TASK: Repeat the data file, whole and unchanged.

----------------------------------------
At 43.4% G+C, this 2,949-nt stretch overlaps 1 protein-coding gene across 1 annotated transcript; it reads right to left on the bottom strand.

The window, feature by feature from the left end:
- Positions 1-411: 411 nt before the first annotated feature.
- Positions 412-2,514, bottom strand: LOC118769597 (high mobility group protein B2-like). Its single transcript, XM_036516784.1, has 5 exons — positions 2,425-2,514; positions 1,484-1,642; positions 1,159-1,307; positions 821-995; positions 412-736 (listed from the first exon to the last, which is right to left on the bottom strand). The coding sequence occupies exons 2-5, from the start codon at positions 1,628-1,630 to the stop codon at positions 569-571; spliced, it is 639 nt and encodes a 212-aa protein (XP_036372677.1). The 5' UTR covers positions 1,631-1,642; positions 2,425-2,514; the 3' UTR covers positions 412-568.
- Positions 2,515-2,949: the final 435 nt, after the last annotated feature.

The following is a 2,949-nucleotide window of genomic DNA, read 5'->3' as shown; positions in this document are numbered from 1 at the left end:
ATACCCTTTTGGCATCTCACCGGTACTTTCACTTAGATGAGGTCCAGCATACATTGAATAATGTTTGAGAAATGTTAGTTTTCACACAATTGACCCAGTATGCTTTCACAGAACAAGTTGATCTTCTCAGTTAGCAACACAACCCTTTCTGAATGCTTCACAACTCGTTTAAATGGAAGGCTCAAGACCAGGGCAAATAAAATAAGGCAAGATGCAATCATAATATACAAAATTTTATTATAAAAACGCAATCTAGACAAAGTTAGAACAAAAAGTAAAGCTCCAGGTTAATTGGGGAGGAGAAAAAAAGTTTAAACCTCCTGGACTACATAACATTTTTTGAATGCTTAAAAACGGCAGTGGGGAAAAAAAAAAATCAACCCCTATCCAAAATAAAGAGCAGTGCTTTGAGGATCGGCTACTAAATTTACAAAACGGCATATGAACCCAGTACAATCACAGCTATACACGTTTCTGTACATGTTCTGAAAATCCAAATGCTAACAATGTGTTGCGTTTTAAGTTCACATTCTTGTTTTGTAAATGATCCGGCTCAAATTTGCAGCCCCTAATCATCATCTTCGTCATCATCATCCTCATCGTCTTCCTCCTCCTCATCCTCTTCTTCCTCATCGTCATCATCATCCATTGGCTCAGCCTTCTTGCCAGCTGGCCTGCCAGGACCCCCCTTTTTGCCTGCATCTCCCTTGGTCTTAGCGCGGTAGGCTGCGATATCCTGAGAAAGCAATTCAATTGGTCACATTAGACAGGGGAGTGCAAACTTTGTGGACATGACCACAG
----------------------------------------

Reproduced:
At 43.4% G+C, this 2,949-nt stretch overlaps 1 protein-coding gene across 1 annotated transcript; it reads right to left on the bottom strand.

The window, feature by feature from the left end:
- Positions 1-411: 411 nt before the first annotated feature.
- Positions 412-2,514, bottom strand: LOC118769597 (high mobility group protein B2-like). Its single transcript, XM_036516784.1, has 5 exons — positions 2,425-2,514; positions 1,484-1,642; positions 1,159-1,307; positions 821-995; positions 412-736 (listed from the first exon to the last, which is right to left on the bottom strand). The coding sequence occupies exons 2-5, from the start codon at positions 1,628-1,630 to the stop codon at positions 569-571; spliced, it is 639 nt and encodes a 212-aa protein (XP_036372677.1). The 5' UTR covers positions 1,631-1,642; positions 2,425-2,514; the 3' UTR covers positions 412-568.
- Positions 2,515-2,949: the final 435 nt, after the last annotated feature.

The following is a 2,949-nucleotide window of genomic DNA, read 5'->3' as shown; positions in this document are numbered from 1 at the left end:
ATACCCTTTTGGCATCTCACCGGTACTTTCACTTAGATGAGGTCCAGCATACATTGAATAATGTTTGAGAAATGTTAGTTTTCACACAATTGACCCAGTATGCTTTCACAGAACAAGTTGATCTTCTCAGTTAGCAACACAACCCTTTCTGAATGCTTCACAACTCGTTTAAATGGAAGGCTCAAGACCAGGGCAAATAAAATAAGGCAAGATGCAATCATAATATACAAAATTTTATTATAAAAACGCAATCTAGACAAAGTTAGAACAAAAAGTAAAGCTCCAGGTTAATTGGGGAGGAGAAAAAAAGTTTAAACCTCCTGGACTACATAACATTTTTTGAATGCTTAAAAACGGCAGTGGGGAAAAAAAAAAATCAACCCCTATCCAAAATAAAGAGCAGTGCTTTGAGGATCGGCTACTAAATTTACAAAACGGCATATGAACCCAGTACAATCACAGCTATACACGTTTCTGTACATGTTCTGAAAATCCAAATGCTAACAATGTGTTGCGTTTTAAGTTCACATTCTTGTTTTGTAAATGATCCGGCTCAAATTTGCAGCCCCTAATCATCATCTTCGTCATCATCATCCTCATCGTCTTCCTCCTCCTCATCCTCTTCTTCCTCATCGTCATCATCATCCATTGGCTCAGCCTTCTTGCCAGCTGGCCTGCCAGGACCCCCCTTTTTGCCTGCATCTCCCTTGGTCTTAGCGCGGTAGGCTGCGATATCCTGAGAAAGCAATTCAATTGGTCACATTAGACAGGGGAGTGCAAACTTTGTGGACATGACCACAG